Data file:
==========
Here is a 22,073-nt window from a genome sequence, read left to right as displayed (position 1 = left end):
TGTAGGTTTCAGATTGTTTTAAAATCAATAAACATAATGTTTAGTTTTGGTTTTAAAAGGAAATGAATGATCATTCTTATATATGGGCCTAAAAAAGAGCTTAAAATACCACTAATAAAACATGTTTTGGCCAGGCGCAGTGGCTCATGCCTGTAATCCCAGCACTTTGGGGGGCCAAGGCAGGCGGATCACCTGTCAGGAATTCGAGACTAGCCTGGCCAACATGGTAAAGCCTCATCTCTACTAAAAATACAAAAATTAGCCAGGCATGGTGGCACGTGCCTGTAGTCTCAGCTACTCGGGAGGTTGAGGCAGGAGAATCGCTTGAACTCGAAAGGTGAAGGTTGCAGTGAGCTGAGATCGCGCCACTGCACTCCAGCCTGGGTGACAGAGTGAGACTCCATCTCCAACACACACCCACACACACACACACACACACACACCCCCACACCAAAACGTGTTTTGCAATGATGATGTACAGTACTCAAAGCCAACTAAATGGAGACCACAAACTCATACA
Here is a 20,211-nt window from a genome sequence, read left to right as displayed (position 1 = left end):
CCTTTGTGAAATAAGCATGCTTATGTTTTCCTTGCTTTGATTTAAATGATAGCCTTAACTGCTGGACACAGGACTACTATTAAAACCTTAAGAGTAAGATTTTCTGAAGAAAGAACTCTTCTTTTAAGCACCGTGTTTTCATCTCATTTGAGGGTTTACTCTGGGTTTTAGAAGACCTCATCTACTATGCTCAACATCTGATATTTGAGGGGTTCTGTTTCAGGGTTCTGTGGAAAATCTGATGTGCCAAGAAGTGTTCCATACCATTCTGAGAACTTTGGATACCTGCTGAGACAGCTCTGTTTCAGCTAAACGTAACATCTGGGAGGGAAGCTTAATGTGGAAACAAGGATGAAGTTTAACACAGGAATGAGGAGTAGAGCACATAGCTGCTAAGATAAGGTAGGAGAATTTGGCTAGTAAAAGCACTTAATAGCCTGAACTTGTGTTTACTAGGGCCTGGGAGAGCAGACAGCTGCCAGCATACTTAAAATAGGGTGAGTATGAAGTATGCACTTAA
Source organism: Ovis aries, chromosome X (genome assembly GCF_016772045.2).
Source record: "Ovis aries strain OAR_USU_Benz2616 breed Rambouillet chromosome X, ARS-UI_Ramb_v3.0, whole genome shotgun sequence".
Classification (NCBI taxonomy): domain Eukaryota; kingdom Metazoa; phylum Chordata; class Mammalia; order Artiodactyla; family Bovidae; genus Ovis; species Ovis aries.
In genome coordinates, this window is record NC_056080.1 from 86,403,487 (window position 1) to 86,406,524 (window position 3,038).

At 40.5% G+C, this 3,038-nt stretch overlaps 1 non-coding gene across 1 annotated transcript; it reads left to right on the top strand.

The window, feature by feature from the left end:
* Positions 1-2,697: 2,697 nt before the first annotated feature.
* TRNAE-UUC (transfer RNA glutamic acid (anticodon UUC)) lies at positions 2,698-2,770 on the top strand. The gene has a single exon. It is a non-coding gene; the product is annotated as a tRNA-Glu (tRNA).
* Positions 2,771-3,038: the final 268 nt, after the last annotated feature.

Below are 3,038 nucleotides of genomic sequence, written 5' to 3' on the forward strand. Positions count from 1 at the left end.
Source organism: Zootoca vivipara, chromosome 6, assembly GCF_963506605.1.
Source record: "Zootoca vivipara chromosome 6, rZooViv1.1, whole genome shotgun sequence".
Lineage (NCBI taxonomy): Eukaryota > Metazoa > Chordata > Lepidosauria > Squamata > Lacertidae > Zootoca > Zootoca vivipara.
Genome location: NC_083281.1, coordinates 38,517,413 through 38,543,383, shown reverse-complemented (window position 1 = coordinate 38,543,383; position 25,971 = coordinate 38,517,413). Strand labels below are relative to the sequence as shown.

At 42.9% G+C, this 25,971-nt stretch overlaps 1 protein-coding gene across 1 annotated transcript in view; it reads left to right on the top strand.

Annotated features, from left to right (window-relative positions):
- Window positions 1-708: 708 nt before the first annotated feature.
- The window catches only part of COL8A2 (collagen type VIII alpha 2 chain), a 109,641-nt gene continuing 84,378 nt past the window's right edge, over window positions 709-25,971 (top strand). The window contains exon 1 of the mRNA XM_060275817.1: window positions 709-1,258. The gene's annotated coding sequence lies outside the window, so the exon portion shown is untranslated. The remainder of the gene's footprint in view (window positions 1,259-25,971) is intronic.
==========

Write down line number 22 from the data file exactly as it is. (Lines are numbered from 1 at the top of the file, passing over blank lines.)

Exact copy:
- The window catches only part of COL8A2 (collagen type VIII alpha 2 chain), a 109,641-nt gene continuing 84,378 nt past the window's right edge, over window positions 709-25,971 (top strand). The window contains exon 1 of the mRNA XM_060275817.1: window positions 709-1,258. The gene's annotated coding sequence lies outside the window, so the exon portion shown is untranslated. The remainder of the gene's footprint in view (window positions 1,259-25,971) is intronic.